When the PIO has intentions to disclose the information, it is suggestive of the fact that information sought, has passed the test laid down under Sec 8 of the Act.

The second test, for making the decisions on whether the information related to a third party can be disclosed on not, lies on the following 3 tests.

The information or record or a part thereof:-

  1. Relates to a third party ,
  2. Has been supplied by third party
  3. Has been treated as confidential by the Third Party

This clause, leads one to question, does the third party have the right to supply its information under the clause of confidentiality? In the alternative, has the concerned keeper of the public records accepted the information so supplied by the third party under a clause of confidentiality?

If the answer to these questions is in the negative, then this leads us to examine, how does the fact that the third party holds the information it has supplied to the Public Authority, impede the decision of the PIO to disclose the information?

Further, if the PIO in his own discretion, (for which he is neither answerable nor accountable) decides to disclose the information, despite the objections registered by the said third party, does it not then, violate the Right to Privacy as laid down in the famous Puttuswamy case?

Is this not a violation of Art 21 of the Constitution of India?


The fundamental conflict that arises, in this act are enumerated as under:

  1. While the said act through its Title Clause, suggests that it intends to give the information seeker the right to seek information, per contra, the act as a matter of fact, intends only to promote transparency and accountability vis-à-vis the RTI Act 2005. The implication, of such as convoluted enactment is that it gives way to collusion and cover-up, if and when the decisions made by the Executive impacts the right of a third person. It is irrelevant to examine, whether the number of people constitute to justify larger public interest or not. The right of a individual when effected by the violation of decision of a public authority need not stand up to the test of larger public interest, as the RTI was not intended to protect Larger Public Interests over and above individual interest.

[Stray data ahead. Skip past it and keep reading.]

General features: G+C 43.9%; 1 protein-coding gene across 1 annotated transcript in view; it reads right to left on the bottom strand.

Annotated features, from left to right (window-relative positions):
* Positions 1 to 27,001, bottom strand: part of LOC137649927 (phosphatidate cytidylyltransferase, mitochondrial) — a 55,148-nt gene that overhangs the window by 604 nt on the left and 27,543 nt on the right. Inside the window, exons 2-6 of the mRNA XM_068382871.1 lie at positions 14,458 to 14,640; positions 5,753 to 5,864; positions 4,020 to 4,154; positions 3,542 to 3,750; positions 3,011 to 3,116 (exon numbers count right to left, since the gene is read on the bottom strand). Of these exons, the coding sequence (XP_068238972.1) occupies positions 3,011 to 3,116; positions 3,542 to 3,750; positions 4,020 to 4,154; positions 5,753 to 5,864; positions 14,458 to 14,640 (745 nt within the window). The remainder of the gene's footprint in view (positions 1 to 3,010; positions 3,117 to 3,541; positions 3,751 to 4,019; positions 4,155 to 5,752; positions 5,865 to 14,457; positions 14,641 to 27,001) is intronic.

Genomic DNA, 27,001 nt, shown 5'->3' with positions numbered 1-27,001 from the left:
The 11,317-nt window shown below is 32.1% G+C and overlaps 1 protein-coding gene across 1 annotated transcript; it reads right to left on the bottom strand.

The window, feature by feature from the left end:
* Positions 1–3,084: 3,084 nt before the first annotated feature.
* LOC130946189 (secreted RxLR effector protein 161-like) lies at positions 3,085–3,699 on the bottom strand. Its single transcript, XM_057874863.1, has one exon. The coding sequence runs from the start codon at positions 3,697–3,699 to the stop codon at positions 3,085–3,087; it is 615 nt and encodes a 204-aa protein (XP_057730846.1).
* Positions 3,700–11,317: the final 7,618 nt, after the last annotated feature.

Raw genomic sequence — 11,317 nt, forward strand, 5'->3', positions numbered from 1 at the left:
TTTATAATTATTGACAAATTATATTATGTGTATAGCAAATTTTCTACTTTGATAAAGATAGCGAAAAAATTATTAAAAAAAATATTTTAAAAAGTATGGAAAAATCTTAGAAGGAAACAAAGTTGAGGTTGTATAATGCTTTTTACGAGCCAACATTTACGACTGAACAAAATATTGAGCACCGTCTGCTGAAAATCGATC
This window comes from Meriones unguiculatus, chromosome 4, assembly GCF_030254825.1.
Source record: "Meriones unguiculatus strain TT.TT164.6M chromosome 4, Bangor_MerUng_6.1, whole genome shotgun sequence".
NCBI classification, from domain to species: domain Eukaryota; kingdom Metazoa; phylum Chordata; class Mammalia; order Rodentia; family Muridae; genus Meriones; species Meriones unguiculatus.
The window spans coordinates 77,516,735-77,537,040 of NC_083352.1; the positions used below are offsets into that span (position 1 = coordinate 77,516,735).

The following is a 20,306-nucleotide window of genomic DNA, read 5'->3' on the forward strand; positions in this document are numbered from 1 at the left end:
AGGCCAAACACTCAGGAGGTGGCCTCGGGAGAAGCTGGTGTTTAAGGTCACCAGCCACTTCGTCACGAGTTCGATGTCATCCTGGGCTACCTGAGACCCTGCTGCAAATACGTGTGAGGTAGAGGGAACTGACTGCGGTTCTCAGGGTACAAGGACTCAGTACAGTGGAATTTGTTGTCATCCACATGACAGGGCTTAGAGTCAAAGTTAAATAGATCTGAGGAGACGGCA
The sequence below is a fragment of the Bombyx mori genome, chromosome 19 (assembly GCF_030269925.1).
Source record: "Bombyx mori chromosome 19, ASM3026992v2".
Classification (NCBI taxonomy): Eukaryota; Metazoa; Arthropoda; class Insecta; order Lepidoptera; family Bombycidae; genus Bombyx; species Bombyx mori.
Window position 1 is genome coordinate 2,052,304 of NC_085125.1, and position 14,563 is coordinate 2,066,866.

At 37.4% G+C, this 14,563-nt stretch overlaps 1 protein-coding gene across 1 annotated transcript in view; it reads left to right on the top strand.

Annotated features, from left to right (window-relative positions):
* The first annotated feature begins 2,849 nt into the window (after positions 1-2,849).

• Is the use of the test for larger public interest, as a standard for deciding and devising exemptions fair and reasonable? How fair is it to hold that every decision taken by the Executive through the Office, of the Public Authority, in respect of any matter that deals with the Rights and Liabilities of the Individual, no matter who or how insignificant;  prima facie, must have a larger impact on Public Interest?

For example, don’t the entries made fraudulently in the Revenue Records, by an individual in respect to a given piece of land, not impact the rights of others, who may be concerned, related, interested in the said land? Of what significance is then, the phrase Larger Public Interest, if the said defective decision of the Executive affects the rights of even one individual? 

  • If the RTI Act seeks to bring about a harmony between the Right to Know, and the Right to Privacy, the RTI Act must show, how an information created by an individual by virtue of his own actions and decisions, and brought by himself, voluntarily, in public domain, by way of supplying the information to a given public authority, with the intention to establish a claim, right or liability – in Rem; can he then claim confidentiality while supplying the information to the Public Authority?  

[1] Gazette of Govt of India, issued by Ministry of Law and Justice, publishing the RTI Act 2005